Proponent of the concept of under pricing have argued that it is important to give the
initial investors additional motivational to invest in the stock. It is argued that, for the risk of
investing in a company that has at best a conceptual track record and desired future, the investor
expects to experience a growth in the share price over time (Poulsen & Stegemoller, 2008).
Theories of market efficiency postulate that this is not possible to beat the market both in the
short or long run. This is because the players and markets have access to the same information
and have access to it at the same time.
Under pricing underpins that the market does not have access to the same information
and that some players in the market have access to information that others do not have. It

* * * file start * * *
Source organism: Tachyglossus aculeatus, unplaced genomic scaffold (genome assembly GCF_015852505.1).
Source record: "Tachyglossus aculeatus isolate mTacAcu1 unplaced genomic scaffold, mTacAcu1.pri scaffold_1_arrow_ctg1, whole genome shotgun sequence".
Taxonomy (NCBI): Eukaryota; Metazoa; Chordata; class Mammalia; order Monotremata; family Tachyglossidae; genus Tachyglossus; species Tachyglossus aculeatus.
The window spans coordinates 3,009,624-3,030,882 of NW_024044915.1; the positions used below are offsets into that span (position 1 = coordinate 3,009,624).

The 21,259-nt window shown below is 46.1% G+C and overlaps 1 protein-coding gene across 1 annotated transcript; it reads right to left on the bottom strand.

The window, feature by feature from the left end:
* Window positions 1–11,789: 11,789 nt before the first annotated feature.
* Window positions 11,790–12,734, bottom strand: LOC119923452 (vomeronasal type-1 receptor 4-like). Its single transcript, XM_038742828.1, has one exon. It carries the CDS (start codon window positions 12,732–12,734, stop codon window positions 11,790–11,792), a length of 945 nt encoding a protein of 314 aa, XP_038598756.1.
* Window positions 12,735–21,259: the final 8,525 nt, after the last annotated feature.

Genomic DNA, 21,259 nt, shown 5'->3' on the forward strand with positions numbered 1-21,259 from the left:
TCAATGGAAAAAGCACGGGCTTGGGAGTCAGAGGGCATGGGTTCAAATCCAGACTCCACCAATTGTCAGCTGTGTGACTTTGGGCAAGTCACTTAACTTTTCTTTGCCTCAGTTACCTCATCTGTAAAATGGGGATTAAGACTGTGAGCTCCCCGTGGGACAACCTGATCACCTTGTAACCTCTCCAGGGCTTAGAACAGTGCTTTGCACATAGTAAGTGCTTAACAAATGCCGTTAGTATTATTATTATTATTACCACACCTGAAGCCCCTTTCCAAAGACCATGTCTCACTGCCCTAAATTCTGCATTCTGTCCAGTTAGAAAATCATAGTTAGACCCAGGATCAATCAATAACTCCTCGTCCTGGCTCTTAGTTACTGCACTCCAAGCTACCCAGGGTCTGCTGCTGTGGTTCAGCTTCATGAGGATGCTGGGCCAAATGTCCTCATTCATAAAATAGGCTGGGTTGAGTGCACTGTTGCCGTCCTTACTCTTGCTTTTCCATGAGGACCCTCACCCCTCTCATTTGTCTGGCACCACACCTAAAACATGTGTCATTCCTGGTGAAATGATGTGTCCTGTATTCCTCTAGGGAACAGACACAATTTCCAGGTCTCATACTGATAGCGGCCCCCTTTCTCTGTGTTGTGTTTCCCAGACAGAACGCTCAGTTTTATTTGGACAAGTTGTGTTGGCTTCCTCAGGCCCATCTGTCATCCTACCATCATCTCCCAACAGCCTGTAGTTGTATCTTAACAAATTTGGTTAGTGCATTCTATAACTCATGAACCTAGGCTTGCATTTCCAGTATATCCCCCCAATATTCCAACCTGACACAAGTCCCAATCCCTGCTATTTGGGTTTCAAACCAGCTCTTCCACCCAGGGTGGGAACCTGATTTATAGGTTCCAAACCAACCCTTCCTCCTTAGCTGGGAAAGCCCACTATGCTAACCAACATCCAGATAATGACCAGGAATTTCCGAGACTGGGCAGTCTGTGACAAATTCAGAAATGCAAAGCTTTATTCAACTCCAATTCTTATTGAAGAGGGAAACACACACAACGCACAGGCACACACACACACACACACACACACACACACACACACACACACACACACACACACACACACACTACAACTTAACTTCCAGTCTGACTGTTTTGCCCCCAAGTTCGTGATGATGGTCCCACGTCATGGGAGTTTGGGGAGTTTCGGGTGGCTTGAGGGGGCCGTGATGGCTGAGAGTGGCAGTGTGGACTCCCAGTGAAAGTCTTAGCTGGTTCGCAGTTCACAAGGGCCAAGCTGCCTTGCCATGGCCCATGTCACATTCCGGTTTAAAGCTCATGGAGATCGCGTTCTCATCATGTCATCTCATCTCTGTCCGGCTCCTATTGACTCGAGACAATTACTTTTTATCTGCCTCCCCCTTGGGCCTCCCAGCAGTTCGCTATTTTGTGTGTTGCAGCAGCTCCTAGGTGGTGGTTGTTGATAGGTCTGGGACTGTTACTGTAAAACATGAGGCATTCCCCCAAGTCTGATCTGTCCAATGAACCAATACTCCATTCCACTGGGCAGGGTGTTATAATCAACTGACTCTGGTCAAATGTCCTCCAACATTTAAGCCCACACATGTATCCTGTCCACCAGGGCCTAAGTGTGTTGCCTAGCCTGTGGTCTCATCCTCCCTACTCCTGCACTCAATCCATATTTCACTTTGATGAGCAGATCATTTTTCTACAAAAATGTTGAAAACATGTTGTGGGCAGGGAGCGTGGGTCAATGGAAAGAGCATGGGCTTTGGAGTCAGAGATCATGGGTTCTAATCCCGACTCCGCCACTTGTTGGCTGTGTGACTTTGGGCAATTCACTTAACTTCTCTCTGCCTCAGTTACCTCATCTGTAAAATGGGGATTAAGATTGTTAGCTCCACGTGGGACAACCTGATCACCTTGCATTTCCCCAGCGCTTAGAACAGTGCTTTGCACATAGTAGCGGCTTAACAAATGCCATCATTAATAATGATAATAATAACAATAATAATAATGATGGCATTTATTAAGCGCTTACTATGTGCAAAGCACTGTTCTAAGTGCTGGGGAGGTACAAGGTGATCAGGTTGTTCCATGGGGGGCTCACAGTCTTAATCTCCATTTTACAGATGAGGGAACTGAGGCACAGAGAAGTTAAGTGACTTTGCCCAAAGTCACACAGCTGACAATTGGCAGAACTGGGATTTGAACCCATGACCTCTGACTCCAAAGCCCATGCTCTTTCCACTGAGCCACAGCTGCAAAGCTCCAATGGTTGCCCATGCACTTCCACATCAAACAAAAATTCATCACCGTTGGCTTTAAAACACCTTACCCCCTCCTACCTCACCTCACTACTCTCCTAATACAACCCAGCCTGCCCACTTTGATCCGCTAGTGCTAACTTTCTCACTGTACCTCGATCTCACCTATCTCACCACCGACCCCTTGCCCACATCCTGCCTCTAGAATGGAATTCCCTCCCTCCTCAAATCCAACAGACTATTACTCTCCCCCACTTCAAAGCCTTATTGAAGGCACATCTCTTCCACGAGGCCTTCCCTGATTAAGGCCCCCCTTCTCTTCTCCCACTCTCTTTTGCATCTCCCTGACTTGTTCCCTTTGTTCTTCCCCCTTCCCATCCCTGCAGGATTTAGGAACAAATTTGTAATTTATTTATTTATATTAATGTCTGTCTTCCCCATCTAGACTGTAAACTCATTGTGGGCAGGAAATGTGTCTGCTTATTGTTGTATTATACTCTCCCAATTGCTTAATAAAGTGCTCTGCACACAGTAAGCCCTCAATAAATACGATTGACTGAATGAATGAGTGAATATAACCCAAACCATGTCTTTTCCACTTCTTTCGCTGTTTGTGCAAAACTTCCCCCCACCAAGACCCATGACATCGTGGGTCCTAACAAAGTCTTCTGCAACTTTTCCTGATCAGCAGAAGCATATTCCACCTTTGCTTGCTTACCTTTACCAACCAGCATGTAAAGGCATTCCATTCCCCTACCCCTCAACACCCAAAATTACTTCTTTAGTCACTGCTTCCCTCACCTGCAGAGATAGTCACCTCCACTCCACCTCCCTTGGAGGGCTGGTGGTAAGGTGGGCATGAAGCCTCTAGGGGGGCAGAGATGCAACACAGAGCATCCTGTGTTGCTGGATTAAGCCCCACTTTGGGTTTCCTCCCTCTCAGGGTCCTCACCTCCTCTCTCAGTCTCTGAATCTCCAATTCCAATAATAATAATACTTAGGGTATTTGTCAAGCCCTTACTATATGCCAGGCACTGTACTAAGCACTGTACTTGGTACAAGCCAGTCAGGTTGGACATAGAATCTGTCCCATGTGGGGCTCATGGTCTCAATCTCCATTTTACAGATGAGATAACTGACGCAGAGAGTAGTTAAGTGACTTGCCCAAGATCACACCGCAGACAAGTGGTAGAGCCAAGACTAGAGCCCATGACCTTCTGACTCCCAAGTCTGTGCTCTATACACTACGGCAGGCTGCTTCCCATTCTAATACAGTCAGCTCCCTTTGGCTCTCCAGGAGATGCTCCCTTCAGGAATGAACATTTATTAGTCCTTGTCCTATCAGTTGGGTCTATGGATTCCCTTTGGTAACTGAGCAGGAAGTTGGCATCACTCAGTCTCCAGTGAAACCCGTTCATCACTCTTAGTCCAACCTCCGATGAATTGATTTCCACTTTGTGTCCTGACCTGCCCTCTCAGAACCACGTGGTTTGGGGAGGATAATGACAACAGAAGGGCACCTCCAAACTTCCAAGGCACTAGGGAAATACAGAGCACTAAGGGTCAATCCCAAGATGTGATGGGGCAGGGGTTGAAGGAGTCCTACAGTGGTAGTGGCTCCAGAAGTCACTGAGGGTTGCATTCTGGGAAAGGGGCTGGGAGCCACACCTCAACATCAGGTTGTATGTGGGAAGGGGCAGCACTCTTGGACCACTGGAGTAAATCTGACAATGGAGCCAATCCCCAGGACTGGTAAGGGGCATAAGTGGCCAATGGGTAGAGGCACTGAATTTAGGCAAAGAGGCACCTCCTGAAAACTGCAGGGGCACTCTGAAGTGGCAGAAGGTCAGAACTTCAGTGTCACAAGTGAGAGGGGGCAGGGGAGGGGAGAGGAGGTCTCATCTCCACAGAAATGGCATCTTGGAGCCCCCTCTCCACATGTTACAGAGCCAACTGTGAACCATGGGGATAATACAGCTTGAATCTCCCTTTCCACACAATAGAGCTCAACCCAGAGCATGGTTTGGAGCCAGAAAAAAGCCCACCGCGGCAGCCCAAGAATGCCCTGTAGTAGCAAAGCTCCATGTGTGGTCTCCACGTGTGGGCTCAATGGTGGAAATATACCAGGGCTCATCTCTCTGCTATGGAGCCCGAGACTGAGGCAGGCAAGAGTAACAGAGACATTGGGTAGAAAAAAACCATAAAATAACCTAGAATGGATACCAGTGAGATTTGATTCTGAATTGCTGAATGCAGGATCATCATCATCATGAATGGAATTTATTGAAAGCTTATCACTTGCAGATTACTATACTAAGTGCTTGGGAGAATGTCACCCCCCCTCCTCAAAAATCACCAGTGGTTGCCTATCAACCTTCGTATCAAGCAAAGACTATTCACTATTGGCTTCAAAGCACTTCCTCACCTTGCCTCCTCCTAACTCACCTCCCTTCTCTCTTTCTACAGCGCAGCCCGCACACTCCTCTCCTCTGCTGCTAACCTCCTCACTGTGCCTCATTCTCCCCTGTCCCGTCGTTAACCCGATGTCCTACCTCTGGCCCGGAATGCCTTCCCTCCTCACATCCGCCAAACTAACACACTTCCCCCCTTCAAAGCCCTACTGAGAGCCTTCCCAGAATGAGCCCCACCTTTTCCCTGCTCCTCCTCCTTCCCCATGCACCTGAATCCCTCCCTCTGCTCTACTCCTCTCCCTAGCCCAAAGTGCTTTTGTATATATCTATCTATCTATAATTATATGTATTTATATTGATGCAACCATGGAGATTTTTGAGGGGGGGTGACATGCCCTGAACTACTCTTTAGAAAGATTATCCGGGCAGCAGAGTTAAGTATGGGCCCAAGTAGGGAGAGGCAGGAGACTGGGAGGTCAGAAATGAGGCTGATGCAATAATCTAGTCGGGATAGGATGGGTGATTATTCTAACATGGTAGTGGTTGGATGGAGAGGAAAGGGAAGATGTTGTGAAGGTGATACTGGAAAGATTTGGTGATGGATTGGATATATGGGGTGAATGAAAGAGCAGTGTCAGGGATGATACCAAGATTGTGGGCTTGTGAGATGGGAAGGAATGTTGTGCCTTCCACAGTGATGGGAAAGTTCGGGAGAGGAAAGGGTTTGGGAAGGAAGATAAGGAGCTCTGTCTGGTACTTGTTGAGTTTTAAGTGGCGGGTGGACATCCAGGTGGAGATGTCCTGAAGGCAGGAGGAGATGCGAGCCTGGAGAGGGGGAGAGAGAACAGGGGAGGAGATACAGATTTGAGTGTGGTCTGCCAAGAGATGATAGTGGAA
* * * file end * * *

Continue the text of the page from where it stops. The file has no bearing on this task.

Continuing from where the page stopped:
undermines the market efficiency theories as it precludes that it is possible to beat the market by
either the use of expert stock selection or market timing (Rhodes-Kropf & Robinson, 2008).
Market efficiency theories are the corner of the modern financial theory. The theories give
credibility to the argument that highlights the futility of seeking out undervalued stocks, trying to
predict trends or using technical or fundamental analysis.
Explain the role market efficiency might play in the under pricing theories presented by
Loughran and Ritter.
Since research has shown that despite market efficiency, under pricing is still a much
pursued strategy especially for Initial Public Offers (IPOs). Under pricing is best explicated by
the price increase that follows all IPO post first day trading. In the 1980s on average IPOs
experienced a 7 percent growth on the first day trading. This more than doubled to 15 percent
between 1990 and 1998. During the internet bubble years, this grew fivefold to 65 percent

between 1999 and 2000. With the burst of the internet bubble, this reverted to 12 percent